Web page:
Hormone replacement therapy men

Testosterone | Goals | Supporting

Symptoms of testosterone deficiency affect approximately 1 in 200 men and may include:

  • weakness
  • fatigue
  • reduced libido
  • osteoporosis
  • depressed mood
  • loss of energy
  • erectile dysfunction
  • aches and pains

This condition is commonly referred to as “Andropause”.

A man may be considered hypogonadal at any age if total testosterone is less than 200 ng/dl, or bioavailable testosterone is less than 60 ng/dl. Basaria and Dobs of Johns Hopkins University recommend that elderly men with symptoms of hypogonadism and a total testosterone level < 300 ng/dl should be started on hormone replacement.

Hormone replacement therapy women

Research | References | Estrogens | Progesterone | Androgens

Structural differences exist between human, synthetic and animal hormones. In order for a replacement hormone to fully replicate the function of hormones which were originally naturally produced and present in the human body, the chemical structure must exactly match the original. There are significant differences between hormones that are natural to humans and synthetic or horse preparations. Side chains can be added to a naturally-occurring hormone to create a synthetic drug that can be patented by a manufacturer. Naturally-occurring substances can not be patented, so scientific studies are less numerous on natural hormones.

Natural hormones include estrone (E1), estradiol (E2), progesterone, testosterone, dehydroepiandrosterone (DHEA), and pregnenolone. Our compounding pharmacists work with patients and practitioners to provide customized hormone therapy that provides the needed hormones in the most appropriate strength and dosage form to meet each woman’s specific needs. Hormone therapy should be initiated carefully after a woman’s medical and family history has been reviewed. Every woman is unique and will respond to therapy in her own way. Close monitoring and adjustments are essential



Acne | Alopecia | Athlete’s Foot | Chemical Peels | Diaper Rash/Incontinence | Head Lice and Scabies | Molluscum Contagiosum | Nail Infection/Removal | Pigmentation Abnormalities | Plantar Warts/Warts | Rosacea | Scarring and Keloids | Topical Anesthetics | Sun Protection/Photoaged Skin/Wrinkles | Pruritus | Psoriasis | Examples of Compounded Medications

Our compounding pharmacy professionals in Los Angeles can prepare individualized therapies for a myriad of dermatologic problems. Compounding pharmacists continue to improve both the aesthetic and therapeutic aspects of customized medications, offering alternatives and advantages for dermatology. We can compound medications into cosmetically appealing creams, topical sprays and powders, as well as create customized oral dosage forms (such as flavored troches or lozenges) and various preparations for other routes of administration. Compatible drugs can be combined into a single dosage form to simplify a medication administration schedule and improve compliance. USP approved chemicals can be utilized to enhance the absorption of topically applied medications. We commonly prepare unique formulations that physicians develop to meet specific needs of their patient population, or “tried and true” formulas acquired during medical training.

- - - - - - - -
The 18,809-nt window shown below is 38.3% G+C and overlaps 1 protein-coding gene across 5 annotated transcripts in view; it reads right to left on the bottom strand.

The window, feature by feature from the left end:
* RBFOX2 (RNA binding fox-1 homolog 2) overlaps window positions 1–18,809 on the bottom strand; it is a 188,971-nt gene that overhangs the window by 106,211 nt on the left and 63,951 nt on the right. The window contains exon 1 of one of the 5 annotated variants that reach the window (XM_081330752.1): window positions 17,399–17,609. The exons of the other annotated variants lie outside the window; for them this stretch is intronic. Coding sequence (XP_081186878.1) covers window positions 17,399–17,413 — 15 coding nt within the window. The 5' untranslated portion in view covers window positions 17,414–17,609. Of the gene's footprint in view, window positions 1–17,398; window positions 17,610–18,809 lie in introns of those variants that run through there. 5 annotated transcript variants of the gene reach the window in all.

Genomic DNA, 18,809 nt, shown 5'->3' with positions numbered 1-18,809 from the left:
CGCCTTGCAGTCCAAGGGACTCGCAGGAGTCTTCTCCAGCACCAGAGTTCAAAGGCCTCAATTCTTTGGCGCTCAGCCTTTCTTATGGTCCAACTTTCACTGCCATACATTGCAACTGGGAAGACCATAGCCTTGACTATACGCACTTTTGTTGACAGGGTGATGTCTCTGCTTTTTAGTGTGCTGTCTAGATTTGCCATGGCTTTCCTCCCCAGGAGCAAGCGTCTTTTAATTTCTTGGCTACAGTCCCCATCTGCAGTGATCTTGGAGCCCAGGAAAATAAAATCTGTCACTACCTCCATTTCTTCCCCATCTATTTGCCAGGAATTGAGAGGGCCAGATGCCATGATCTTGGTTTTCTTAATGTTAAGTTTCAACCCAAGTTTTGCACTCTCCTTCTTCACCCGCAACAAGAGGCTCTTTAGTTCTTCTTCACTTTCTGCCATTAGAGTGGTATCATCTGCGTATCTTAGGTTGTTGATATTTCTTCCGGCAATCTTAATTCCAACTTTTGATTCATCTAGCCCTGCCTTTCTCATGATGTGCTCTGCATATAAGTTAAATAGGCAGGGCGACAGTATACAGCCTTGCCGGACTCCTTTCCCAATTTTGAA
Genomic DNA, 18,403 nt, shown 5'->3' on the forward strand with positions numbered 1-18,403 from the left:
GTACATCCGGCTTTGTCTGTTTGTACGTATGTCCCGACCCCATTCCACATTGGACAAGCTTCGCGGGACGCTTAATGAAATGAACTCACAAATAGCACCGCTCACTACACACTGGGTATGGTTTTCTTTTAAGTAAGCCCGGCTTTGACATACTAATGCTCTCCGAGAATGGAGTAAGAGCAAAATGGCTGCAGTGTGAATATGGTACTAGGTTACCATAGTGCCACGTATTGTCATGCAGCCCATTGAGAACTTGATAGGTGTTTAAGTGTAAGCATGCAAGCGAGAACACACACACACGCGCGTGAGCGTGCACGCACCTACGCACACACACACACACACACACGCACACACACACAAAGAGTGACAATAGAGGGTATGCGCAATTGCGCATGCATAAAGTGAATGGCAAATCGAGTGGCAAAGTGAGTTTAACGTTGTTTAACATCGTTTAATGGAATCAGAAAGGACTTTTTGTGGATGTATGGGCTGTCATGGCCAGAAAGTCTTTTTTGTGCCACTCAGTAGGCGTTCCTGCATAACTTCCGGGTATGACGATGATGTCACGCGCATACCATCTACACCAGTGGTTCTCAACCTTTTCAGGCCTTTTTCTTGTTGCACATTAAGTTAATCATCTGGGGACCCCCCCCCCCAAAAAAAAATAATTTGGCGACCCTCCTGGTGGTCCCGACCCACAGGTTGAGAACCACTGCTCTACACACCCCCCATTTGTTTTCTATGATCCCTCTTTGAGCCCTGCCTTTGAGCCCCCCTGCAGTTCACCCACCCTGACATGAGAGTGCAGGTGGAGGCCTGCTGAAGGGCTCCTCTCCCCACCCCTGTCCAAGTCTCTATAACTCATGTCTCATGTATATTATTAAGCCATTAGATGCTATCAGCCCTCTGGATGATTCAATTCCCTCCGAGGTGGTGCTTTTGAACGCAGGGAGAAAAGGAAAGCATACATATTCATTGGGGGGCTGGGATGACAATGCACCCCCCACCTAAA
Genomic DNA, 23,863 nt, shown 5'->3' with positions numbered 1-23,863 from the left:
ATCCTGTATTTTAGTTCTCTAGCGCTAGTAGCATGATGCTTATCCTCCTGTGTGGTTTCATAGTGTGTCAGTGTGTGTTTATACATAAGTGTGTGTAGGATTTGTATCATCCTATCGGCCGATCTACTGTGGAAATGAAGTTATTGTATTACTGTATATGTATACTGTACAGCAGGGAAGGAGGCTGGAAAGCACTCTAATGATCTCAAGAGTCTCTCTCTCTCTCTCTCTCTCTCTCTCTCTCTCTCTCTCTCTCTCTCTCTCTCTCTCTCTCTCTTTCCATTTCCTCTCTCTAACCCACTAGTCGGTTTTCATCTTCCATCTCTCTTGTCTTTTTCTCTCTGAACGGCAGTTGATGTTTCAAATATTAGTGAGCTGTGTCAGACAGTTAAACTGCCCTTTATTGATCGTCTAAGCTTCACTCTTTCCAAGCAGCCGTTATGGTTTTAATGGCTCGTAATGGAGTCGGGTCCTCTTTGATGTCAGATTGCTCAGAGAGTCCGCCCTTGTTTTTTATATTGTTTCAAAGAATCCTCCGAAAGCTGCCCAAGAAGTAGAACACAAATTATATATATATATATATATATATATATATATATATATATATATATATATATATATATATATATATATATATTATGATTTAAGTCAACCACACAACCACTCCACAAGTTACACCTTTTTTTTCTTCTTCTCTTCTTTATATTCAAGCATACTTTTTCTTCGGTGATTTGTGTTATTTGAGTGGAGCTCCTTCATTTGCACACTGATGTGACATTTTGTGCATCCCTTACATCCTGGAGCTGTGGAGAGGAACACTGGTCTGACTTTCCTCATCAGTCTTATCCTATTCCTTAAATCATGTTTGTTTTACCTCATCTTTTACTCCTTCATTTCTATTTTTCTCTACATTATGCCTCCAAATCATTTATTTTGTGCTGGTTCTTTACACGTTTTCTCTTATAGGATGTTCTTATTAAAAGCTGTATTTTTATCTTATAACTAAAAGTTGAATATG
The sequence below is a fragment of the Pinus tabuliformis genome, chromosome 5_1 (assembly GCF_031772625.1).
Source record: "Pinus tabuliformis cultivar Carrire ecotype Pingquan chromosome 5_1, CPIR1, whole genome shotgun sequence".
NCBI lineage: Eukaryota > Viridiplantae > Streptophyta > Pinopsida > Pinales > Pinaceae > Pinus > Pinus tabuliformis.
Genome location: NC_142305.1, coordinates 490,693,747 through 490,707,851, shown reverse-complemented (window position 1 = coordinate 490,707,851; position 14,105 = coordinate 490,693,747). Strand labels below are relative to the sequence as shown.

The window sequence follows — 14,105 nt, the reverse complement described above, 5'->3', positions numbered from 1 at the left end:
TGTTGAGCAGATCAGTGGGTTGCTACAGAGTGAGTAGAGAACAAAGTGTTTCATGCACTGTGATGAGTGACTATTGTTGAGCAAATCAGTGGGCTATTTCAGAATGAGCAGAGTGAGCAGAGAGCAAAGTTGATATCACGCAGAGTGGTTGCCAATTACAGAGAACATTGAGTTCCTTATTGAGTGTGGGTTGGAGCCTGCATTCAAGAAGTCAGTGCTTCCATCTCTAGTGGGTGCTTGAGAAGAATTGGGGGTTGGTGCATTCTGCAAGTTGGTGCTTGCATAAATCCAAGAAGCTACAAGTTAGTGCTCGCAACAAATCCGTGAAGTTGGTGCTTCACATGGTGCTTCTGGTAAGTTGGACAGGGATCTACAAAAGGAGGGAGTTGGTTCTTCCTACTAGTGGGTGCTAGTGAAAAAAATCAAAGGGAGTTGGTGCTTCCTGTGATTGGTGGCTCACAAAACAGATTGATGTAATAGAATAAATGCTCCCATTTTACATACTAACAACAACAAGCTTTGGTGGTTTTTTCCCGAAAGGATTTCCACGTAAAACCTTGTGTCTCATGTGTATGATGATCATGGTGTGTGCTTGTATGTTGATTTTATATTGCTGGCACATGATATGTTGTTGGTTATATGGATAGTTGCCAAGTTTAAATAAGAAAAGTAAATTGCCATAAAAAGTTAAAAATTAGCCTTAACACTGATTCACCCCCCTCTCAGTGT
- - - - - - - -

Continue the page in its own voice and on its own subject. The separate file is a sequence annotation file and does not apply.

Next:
Pain Management Compounding Therapy


Neuropathic Pain | Migraine | NSAID Therapy | Topical Anesthetics | Topical Opioids | Iontophoresis/Phonophoresis | Examples of Compounded Medications

Pain management is essential because even when the underlying disease process is stable, uncontrolled pain prevents patients from working productively, enjoying recreation, or taking pleasure in their usual roles in the family and society. Chronic pain may have a myriad of causes and perpetuating factors, and therefore can be much more difficult to manage than acute pain, requiring a multidisciplinary approach and customized treatment protocols to meet the specific needs of each patient.